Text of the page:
Scientists at The University of Texas Health Science Center at Houston (UTHealth) and The University of Texas Health Science Center at San Antonio (UT Health San Antonio) received $6 million in grants from the U.S. Department of Defense to expand studies of a therapeutic antibody, the two UT health institutions announced last month.
The scientists are developing an innovative antibody-based drug to stem the spread of breast cancer to bone. This spread, called metastasis, is linked to a dramatic reduction in survival rates.
Zhiqiang An, Ph.D., professor and the Robert A. Welch Distinguished University Chair in Chemistry at McGovern Medical School at UTHealth, is collaborating on the project with lead principal investigator Jean Jiang, Ph.D., the Ashbel Smith Professor at UT Health San Antonio and the associate director of the Joint Biomedical Engineering Graduate Program of UT Health San Antonio and The University of Texas at San Antonio.
McGovern Medical School received $2.8 million for drug development. “Current treatment options are limited for breast cancer bone metastasis,” An said. “There is thus an urgent need to develop new and specific therapies with improved therapeutic efficacies and fewer side effects.”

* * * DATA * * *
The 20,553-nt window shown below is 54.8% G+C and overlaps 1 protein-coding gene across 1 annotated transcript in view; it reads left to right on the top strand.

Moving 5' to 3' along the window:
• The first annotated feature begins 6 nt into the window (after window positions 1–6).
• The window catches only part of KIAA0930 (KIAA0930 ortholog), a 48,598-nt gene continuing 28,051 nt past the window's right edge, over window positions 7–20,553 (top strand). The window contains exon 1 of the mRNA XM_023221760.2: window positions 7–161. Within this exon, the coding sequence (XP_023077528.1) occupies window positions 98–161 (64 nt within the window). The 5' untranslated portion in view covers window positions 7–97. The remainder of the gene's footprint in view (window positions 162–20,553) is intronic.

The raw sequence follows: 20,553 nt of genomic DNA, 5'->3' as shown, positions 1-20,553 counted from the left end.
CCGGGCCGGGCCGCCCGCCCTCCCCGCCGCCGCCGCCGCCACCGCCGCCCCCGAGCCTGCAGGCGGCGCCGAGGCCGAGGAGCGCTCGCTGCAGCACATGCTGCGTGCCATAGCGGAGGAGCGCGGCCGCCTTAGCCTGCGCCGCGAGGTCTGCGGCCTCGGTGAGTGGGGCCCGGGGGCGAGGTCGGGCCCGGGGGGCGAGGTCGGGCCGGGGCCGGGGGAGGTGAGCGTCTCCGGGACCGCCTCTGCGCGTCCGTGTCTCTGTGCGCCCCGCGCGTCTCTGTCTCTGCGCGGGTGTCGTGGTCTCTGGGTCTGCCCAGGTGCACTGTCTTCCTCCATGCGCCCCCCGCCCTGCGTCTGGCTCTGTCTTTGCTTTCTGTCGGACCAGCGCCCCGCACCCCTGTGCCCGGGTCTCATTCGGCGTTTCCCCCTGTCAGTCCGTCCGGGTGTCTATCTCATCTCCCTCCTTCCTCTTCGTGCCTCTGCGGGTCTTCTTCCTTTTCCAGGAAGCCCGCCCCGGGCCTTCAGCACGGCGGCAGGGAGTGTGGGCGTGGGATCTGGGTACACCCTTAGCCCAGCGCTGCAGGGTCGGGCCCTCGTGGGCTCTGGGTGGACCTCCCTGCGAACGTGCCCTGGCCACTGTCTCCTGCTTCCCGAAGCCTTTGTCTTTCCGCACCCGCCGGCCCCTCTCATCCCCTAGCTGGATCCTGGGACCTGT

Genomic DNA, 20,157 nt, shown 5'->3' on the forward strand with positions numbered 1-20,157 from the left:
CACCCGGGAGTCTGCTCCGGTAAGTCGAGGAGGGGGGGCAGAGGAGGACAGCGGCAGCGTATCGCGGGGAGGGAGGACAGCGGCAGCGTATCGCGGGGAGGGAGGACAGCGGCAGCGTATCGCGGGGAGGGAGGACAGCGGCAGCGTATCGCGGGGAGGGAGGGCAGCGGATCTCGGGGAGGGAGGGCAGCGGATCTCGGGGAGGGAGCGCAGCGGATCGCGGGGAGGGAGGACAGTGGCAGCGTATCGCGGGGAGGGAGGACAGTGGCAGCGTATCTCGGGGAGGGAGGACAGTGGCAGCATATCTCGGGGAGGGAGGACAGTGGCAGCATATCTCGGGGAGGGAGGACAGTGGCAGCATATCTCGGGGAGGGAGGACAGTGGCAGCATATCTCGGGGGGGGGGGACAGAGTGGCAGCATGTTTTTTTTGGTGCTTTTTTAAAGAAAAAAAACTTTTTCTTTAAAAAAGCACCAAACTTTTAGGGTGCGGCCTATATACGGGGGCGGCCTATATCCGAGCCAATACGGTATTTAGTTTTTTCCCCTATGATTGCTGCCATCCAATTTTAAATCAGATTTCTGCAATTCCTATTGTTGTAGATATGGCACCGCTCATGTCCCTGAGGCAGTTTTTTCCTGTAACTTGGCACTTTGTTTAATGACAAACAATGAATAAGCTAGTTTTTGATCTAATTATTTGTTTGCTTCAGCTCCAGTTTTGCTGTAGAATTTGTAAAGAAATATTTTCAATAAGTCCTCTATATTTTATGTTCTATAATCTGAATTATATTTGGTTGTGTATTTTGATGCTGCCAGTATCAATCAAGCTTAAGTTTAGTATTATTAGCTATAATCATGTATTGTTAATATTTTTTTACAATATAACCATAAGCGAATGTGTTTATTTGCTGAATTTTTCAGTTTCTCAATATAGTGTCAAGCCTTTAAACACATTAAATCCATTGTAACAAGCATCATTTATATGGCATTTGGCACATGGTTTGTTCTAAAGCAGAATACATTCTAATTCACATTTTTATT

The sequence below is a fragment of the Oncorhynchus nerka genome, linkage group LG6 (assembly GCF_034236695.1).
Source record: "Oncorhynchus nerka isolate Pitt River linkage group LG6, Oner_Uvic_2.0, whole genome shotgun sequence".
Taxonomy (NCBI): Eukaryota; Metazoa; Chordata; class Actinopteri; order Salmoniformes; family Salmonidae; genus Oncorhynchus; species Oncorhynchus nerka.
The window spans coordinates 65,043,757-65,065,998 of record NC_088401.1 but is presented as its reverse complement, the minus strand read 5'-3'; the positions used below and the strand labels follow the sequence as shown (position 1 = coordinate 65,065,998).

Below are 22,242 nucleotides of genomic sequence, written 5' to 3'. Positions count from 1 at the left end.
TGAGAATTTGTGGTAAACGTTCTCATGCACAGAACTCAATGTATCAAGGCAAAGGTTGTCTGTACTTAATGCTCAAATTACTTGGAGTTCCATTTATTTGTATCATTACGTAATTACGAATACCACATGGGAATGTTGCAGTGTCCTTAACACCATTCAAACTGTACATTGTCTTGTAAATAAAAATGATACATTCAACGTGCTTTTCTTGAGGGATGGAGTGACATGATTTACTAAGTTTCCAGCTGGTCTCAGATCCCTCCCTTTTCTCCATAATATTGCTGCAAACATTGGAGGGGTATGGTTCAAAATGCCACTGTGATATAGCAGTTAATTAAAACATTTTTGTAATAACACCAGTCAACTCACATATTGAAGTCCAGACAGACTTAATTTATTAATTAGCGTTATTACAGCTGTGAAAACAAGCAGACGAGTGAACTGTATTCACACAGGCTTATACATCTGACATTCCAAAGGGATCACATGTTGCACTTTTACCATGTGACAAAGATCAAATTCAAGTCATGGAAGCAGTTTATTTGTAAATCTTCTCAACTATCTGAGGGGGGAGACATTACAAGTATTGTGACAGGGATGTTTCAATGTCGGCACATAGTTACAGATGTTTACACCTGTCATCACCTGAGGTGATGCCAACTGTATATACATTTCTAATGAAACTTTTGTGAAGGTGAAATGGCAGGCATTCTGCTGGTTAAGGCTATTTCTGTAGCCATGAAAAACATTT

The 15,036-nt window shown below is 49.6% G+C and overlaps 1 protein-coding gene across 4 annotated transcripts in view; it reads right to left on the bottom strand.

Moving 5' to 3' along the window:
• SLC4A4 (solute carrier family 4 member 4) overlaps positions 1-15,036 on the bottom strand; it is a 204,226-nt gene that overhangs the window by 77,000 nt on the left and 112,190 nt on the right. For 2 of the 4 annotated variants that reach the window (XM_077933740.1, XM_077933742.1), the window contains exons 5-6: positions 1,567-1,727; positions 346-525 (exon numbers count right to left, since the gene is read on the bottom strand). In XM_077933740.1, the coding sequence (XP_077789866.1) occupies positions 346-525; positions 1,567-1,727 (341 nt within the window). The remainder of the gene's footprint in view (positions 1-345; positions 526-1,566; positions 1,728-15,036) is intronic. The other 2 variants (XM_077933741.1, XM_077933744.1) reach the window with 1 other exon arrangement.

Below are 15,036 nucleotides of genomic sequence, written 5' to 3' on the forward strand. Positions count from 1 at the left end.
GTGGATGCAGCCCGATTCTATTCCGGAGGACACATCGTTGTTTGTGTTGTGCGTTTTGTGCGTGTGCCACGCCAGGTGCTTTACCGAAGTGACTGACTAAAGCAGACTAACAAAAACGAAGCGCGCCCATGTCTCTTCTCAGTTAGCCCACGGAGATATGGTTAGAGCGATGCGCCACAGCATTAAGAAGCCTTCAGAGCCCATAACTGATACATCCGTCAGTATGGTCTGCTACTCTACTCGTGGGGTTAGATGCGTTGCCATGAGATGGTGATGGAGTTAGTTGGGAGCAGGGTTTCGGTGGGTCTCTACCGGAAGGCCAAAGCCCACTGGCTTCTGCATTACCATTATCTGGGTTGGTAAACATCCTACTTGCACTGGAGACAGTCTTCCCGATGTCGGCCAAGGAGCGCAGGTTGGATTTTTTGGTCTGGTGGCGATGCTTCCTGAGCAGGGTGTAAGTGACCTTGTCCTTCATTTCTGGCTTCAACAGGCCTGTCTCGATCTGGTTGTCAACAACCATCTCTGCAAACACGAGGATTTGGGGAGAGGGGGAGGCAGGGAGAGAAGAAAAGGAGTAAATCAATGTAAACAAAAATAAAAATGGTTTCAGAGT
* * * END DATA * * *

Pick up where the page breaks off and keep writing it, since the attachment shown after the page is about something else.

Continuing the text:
“Antibodies are part of the body’s natural defenses and can be optimized to perform specific tasks,” Jiang said. “In this case, an antibody activates the connexin channels in bone cells, which protects skeletal tissue from breast cancer colonization and invasion.”
UT Health San Antonio received $3.2 million for preclinical testing in the joint project. “Research from my laboratory shows the functional role of these channels in suppressing breast cancer invasion and bone metastases. This provides a potential therapeutic target for drug development in breast cancer,” Jiang said.
An said the antibody drug discovery expertise in the Texas Therapeutics Institute helped advance the basic discovery from the Jiang laboratory to preclinical drug development. Founded in 2010, the Texas Therapeutics Institute is an academic drug discovery center housed in the Brown Foundation Institute of Molecular Medicine for the Prevention of Human Diseases at UTHealth.
The goal of An and Jiang is to develop a less toxic treatment and reduce deaths tied to the spread of breast cancer to the bone. At the end of the study, the researchers hope to have a drug that can advance to clinical trials.
“With 1.3 million soldiers deployed around the world, the DOD supports research designed to increase the health of its employees and citizens of United States,” Jiang said. “Dr. An and I appreciate the DOD’s commitment to translational drug discovery.”
Not counting some kinds of skin cancer, breast cancer in the United States is the most common cancer in women. In 2014, 236,968 women and 2,141 men in the U.S. were diagnosed with breast cancer and 41,211 women and 465 men died from the disease.